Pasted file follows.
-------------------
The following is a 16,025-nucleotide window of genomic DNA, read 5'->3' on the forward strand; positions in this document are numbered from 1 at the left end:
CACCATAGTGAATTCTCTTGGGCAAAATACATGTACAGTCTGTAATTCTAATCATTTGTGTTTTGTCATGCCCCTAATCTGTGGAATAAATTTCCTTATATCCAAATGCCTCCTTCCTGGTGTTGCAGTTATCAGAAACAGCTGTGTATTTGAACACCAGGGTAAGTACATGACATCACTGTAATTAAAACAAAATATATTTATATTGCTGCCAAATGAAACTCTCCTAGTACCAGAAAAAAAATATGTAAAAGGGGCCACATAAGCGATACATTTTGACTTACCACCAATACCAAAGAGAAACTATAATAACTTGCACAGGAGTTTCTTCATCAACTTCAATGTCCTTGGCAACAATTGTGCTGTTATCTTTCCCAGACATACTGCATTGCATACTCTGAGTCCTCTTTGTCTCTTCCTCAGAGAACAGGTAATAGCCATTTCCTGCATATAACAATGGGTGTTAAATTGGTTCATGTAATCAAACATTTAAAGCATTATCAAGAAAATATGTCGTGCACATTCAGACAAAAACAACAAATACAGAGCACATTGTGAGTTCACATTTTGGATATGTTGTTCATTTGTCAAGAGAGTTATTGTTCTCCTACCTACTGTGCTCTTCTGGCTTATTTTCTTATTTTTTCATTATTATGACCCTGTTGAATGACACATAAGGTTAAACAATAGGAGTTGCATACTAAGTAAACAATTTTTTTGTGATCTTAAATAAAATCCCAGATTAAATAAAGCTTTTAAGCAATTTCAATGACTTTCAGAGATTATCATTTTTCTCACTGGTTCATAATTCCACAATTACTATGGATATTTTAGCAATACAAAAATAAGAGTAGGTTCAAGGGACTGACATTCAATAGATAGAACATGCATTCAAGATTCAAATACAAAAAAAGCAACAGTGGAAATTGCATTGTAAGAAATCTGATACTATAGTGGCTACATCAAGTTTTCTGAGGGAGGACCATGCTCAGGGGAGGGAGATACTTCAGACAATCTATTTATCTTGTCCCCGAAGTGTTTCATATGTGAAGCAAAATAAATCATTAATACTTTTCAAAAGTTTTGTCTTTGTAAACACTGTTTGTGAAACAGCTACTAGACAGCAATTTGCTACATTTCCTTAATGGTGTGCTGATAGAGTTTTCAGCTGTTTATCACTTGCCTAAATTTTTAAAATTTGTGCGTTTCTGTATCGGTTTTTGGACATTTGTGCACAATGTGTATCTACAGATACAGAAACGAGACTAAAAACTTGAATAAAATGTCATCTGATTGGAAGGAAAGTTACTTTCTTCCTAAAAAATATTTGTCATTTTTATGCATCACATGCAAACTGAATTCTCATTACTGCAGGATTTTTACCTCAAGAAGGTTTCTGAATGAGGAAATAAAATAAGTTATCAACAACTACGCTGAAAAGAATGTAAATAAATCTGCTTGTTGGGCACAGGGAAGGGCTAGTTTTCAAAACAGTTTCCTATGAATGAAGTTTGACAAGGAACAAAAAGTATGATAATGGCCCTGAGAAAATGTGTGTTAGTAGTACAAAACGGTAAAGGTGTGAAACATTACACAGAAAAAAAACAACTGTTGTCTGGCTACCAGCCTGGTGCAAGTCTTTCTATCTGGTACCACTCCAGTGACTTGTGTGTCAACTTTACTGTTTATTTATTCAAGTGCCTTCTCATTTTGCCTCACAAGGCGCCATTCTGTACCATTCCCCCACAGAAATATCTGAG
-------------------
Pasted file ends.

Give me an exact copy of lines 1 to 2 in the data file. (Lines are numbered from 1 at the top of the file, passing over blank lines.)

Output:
The following is a 16,025-nucleotide window of genomic DNA, read 5'->3' on the forward strand; positions in this document are numbered from 1 at the left end:
CACCATAGTGAATTCTCTTGGGCAAAATACATGTACAGTCTGTAATTCTAATCATTTGTGTTTTGTCATGCCCCTAATCTGTGGAATAAATTTCCTTATATCCAAATGCCTCCTTCCTGGTGTTGCAGTTATCAGAAACAGCTGTGTATTTGAACACCAGGGTAAGTACATGACATCACTGTAATTAAAACAAAATATATTTATATTGCTGCCAAATGAAACTCTCCTAGTACCAGAAAAAAAATATGTAAAAGGGGCCACATAAGCGATACATTTTGACTTACCACCAATACCAAAGAGAAACTATAATAACTTGCACAGGAGTTTCTTCATCAACTTCAATGTCCTTGGCAACAATTGTGCTGTTATCTTTCCCAGACATACTGCATTGCATACTCTGAGTCCTCTTTGTCTCTTCCTCAGAGAACAGGTAATAGCCATTTCCTGCATATAACAATGGGTGTTAAATTGGTTCATGTAATCAAACATTTAAAGCATTATCAAGAAAATATGTCGTGCACATTCAGACAAAAACAACAAATACAGAGCACATTGTGAGTTCACATTTTGGATATGTTGTTCATTTGTCAAGAGAGTTATTGTTCTCCTACCTACTGTGCTCTTCTGGCTTATTTTCTTATTTTTTCATTATTATGACCCTGTTGAATGACACATAAGGTTAAACAATAGGAGTTGCATACTAAGTAAACAATTTTTTTGTGATCTTAAATAAAATCCCAGATTAAATAAAGCTTTTAAGCAATTTCAATGACTTTCAGAGATTATCATTTTTCTCACTGGTTCATAATTCCACAATTACTATGGATATTTTAGCAATACAAAAATAAGAGTAGGTTCAAGGGACTGACATTCAATAGATAGAACATGCATTCAAGATTCAAATACAAAAAAAGCAACAGTGGAAATTGCATTGTAAGAAATCTGATACTATAGTGGCTACATCAAGTTTTCTGAGGGAGGACCATGCTCAGGGGAGGGAGATACTTCAGACAATCTATTTATCTTGTCCCCGAAGTGTTTCATATGTGAAGCAAAATAAATCATTAATACTTTTCAAAAGTTTTGTCTTTGTAAACACTGTTTGTGAAACAGCTACTAGACAGCAATTTGCTACATTTCCTTAATGGTGTGCTGATAGAGTTTTCAGCTGTTTATCACTTGCCTAAATTTTTAAAATTTGTGCGTTTCTGTATCGGTTTTTGGACATTTGTGCACAATGTGTATCTACAGATACAGAAACGAGACTAAAAACTTGAATAAAATGTCATCTGATTGGAAGGAAAGTTACTTTCTTCCTAAAAAATATTTGTCATTTTTATGCATCACATGCAAACTGAATTCTCATTACTGCAGGATTTTTACCTCAAGAAGGTTTCTGAATGAGGAAATAAAATAAGTTATCAACAACTACGCTGAAAAGAATGTAAATAAATCTGCTTGTTGGGCACAGGGAAGGGCTAGTTTTCAAAACAGTTTCCTATGAATGAAGTTTGACAAGGAACAAAAAGTATGATAATGGCCCTGAGAAAATGTGTGTTAGTAGTACAAAACGGTAAAGGTGTGAAACATTACACAGAAAAAAAACAACTGTTGTCTGGCTACCAGCCTGGTGCAAGTCTTTCTATCTGGTACCACTCCAGTGACTTGTGTGTCAACTTTACTGTTTATTTATTCAAGTGCCTTCTCATTTTGCCTCACAAGGCGCCATTCTGTACCATTCCCCCACAGAAATATCTGAG